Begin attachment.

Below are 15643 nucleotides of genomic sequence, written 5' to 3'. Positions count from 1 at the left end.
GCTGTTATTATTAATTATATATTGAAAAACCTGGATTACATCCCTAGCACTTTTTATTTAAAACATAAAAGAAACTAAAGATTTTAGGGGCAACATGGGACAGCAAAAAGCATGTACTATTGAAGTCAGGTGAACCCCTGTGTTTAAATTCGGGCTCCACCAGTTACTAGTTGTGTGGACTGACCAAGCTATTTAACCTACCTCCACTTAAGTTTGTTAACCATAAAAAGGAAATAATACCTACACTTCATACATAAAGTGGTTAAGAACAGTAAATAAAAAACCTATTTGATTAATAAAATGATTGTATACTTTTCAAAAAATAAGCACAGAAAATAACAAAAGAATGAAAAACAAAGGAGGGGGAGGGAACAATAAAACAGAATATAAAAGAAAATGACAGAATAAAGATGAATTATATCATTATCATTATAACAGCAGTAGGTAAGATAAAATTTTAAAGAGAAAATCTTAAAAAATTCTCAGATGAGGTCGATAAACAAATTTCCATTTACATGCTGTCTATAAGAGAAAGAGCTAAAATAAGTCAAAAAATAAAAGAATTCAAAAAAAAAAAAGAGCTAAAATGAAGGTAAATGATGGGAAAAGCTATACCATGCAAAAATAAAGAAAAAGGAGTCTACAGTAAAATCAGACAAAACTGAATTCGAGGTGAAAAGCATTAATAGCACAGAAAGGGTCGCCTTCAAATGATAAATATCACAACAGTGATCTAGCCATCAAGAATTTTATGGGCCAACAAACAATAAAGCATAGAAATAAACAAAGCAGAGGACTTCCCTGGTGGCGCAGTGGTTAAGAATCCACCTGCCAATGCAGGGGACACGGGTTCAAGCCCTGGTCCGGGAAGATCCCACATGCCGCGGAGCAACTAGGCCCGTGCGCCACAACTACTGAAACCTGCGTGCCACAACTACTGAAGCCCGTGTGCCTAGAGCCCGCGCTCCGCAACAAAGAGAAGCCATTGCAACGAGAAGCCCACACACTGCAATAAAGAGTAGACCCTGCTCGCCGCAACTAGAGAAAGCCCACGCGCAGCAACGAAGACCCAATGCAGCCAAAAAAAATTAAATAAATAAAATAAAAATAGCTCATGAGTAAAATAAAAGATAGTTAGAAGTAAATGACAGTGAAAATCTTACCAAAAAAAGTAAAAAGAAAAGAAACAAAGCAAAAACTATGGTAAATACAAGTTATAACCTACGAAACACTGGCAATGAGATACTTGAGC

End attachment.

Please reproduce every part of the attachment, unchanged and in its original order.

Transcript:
Below are 15643 nucleotides of genomic sequence, written 5' to 3'. Positions count from 1 at the left end.
GCTGTTATTATTAATTATATATTGAAAAACCTGGATTACATCCCTAGCACTTTTTATTTAAAACATAAAAGAAACTAAAGATTTTAGGGGCAACATGGGACAGCAAAAAGCATGTACTATTGAAGTCAGGTGAACCCCTGTGTTTAAATTCGGGCTCCACCAGTTACTAGTTGTGTGGACTGACCAAGCTATTTAACCTACCTCCACTTAAGTTTGTTAACCATAAAAAGGAAATAATACCTACACTTCATACATAAAGTGGTTAAGAACAGTAAATAAAAAACCTATTTGATTAATAAAATGATTGTATACTTTTCAAAAAATAAGCACAGAAAATAACAAAAGAATGAAAAACAAAGGAGGGGGAGGGAACAATAAAACAGAATATAAAAGAAAATGACAGAATAAAGATGAATTATATCATTATCATTATAACAGCAGTAGGTAAGATAAAATTTTAAAGAGAAAATCTTAAAAAATTCTCAGATGAGGTCGATAAACAAATTTCCATTTACATGCTGTCTATAAGAGAAAGAGCTAAAATAAGTCAAAAAATAAAAGAATTCAAAAAAAAAAAAGAGCTAAAATGAAGGTAAATGATGGGAAAAGCTATACCATGCAAAAATAAAGAAAAAGGAGTCTACAGTAAAATCAGACAAAACTGAATTCGAGGTGAAAAGCATTAATAGCACAGAAAGGGTCGCCTTCAAATGATAAATATCACAACAGTGATCTAGCCATCAAGAATTTTATGGGCCAACAAACAATAAAGCATAGAAATAAACAAAGCAGAGGACTTCCCTGGTGGCGCAGTGGTTAAGAATCCACCTGCCAATGCAGGGGACACGGGTTCAAGCCCTGGTCCGGGAAGATCCCACATGCCGCGGAGCAACTAGGCCCGTGCGCCACAACTACTGAAACCTGCGTGCCACAACTACTGAAGCCCGTGTGCCTAGAGCCCGCGCTCCGCAACAAAGAGAAGCCATTGCAACGAGAAGCCCACACACTGCAATAAAGAGTAGACCCTGCTCGCCGCAACTAGAGAAAGCCCACGCGCAGCAACGAAGACCCAATGCAGCCAAAAAAAATTAAATAAATAAAATAAAAATAGCTCATGAGTAAAATAAAAGATAGTTAGAAGTAAATGACAGTGAAAATCTTACCAAAAAAAGTAAAAAGAAAAGAAACAAAGCAAAAACTATGGTAAATACAAGTTATAACCTACGAAACACTGGCAATGAGATACTTGAGC